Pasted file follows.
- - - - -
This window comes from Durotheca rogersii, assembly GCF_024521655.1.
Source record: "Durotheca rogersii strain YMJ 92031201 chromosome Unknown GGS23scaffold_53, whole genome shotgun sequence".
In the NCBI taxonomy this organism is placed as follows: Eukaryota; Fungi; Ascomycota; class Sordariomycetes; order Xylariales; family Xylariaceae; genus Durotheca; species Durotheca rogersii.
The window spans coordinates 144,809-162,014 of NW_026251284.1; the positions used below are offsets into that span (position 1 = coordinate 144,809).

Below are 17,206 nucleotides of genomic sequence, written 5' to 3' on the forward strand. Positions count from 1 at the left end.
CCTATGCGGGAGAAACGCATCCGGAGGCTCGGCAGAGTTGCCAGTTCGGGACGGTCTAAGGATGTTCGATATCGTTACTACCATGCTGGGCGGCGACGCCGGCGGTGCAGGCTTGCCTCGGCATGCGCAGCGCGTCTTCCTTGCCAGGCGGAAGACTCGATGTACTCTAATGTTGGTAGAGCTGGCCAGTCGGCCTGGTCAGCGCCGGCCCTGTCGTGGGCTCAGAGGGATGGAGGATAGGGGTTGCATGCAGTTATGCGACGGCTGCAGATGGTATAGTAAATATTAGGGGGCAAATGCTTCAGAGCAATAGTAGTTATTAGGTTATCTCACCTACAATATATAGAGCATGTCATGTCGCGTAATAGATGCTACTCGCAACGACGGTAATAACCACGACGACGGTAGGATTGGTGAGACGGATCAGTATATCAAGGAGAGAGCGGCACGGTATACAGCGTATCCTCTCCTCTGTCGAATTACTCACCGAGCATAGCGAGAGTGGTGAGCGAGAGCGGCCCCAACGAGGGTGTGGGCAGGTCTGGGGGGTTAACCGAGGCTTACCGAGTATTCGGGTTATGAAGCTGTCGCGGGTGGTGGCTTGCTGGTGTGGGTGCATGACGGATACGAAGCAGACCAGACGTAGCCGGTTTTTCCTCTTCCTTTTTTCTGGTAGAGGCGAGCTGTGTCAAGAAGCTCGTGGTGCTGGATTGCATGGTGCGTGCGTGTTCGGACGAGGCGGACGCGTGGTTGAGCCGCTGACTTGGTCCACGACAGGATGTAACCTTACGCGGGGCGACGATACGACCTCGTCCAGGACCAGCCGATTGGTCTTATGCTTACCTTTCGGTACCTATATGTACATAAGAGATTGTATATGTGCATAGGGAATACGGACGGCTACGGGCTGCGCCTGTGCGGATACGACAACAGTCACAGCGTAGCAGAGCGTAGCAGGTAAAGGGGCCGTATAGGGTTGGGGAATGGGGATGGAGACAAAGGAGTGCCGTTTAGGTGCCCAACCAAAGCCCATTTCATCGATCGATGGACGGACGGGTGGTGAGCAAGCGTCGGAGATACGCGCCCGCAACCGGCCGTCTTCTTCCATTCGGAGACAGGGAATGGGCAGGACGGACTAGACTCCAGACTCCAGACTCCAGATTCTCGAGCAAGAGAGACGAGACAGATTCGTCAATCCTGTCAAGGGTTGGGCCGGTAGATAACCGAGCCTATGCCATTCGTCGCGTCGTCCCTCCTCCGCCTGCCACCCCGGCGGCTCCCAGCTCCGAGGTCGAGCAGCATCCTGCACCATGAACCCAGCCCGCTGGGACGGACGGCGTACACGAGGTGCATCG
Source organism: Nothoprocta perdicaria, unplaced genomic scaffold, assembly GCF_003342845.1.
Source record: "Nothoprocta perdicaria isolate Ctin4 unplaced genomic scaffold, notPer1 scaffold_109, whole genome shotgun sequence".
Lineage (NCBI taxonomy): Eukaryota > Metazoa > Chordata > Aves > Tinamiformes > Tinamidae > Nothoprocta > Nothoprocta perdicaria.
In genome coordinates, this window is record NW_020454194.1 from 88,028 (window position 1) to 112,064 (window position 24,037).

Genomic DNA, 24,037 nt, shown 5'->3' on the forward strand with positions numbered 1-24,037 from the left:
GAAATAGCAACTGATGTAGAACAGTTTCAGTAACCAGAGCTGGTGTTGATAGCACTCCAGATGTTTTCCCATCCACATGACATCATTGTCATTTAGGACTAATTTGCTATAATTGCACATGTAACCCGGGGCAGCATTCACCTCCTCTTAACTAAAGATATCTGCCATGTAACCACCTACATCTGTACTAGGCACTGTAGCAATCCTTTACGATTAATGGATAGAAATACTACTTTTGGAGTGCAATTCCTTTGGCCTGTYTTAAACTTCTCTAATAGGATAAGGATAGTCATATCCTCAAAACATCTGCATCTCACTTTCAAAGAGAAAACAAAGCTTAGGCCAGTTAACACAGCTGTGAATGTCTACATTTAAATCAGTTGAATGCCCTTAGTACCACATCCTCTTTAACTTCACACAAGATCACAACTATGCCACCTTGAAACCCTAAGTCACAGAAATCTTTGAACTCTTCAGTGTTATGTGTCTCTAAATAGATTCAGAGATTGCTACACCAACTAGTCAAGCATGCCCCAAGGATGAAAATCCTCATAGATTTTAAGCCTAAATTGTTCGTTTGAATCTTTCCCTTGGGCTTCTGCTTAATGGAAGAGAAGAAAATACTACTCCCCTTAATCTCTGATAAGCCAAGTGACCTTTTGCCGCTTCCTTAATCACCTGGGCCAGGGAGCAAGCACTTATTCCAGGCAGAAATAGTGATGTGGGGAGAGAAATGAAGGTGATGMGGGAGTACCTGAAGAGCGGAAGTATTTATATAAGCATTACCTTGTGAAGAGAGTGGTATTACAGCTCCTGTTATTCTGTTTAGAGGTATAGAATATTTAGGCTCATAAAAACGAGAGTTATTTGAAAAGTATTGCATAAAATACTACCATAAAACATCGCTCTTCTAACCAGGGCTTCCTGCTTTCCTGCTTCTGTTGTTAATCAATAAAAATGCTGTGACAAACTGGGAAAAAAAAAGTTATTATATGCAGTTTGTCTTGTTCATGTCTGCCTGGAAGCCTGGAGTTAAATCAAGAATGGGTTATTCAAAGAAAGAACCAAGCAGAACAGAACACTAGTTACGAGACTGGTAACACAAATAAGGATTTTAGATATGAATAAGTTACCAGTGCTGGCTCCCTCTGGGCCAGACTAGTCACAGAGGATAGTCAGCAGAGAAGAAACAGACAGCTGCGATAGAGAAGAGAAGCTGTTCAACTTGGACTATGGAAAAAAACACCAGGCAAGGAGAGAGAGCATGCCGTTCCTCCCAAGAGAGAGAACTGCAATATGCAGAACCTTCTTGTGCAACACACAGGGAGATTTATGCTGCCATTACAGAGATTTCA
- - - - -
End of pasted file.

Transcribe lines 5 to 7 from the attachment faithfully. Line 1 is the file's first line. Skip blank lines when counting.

Below are 17,206 nucleotides of genomic sequence, written 5' to 3' on the forward strand. Positions count from 1 at the left end.
CCTATGCGGGAGAAACGCATCCGGAGGCTCGGCAGAGTTGCCAGTTCGGGACGGTCTAAGGATGTTCGATATCGTTACTACCATGCTGGGCGGCGACGCCGGCGGTGCAGGCTTGCCTCGGCATGCGCAGCGCGTCTTCCTTGCCAGGCGGAAGACTCGATGTACTCTAATGTTGGTAGAGCTGGCCAGTCGGCCTGGTCAGCGCCGGCCCTGTCGTGGGCTCAGAGGGATGGAGGATAGGGGTTGCATGCAGTTATGCGACGGCTGCAGATGGTATAGTAAATATTAGGGGGCAAATGCTTCAGAGCAATAGTAGTTATTAGGTTATCTCACCTACAATATATAGAGCATGTCATGTCGCGTAATAGATGCTACTCGCAACGACGGTAATAACCACGACGACGGTAGGATTGGTGAGACGGATCAGTATATCAAGGAGAGAGCGGCACGGTATACAGCGTATCCTCTCCTCTGTCGAATTACTCACCGAGCATAGCGAGAGTGGTGAGCGAGAGCGGCCCCAACGAGGGTGTGGGCAGGTCTGGGGGGTTAACCGAGGCTTACCGAGTATTCGGGTTATGAAGCTGTCGCGGGTGGTGGCTTGCTGGTGTGGGTGCATGACGGATACGAAGCAGACCAGACGTAGCCGGTTTTTCCTCTTCCTTTTTTCTGGTAGAGGCGAGCTGTGTCAAGAAGCTCGTGGTGCTGGATTGCATGGTGCGTGCGTGTTCGGACGAGGCGGACGCGTGGTTGAGCCGCTGACTTGGTCCACGACAGGATGTAACCTTACGCGGGGCGACGATACGACCTCGTCCAGGACCAGCCGATTGGTCTTATGCTTACCTTTCGGTACCTATATGTACATAAGAGATTGTATATGTGCATAGGGAATACGGACGGCTACGGGCTGCGCCTGTGCGGATACGACAACAGTCACAGCGTAGCAGAGCGTAGCAGGTAAAGGGGCCGTATAGGGTTGGGGAATGGGGATGGAGACAAAGGAGTGCCGTTTAGGTGCCCAACCAAAGCCCATTTCATCGATCGATGGACGGACGGGTGGTGAGCAAGCGTCGGAGATACGCGCCCGCAACCGGCCGTCTTCTTCCATTCGGAGACAGGGAATGGGCAGGACGGACTAGACTCCAGACTCCAGACTCCAGATTCTCGAGCAAGAGAGACGAGACAGATTCGTCAATCCTGTCAAGGGTTGGGCCGGTAGATAACCGAGCCTATGCCATTCGTCGCGTCGTCCCTCCTCCGCCTGCCACCCCGGCGGCTCCCAGCTCCGAGGTCGAGCAGCATCCTGCACCATGAACCCAGCCCGCTGGGACGGACGGCGTACACGAGGTGCATCG
Source organism: Nothoprocta perdicaria, unplaced genomic scaffold, assembly GCF_003342845.1.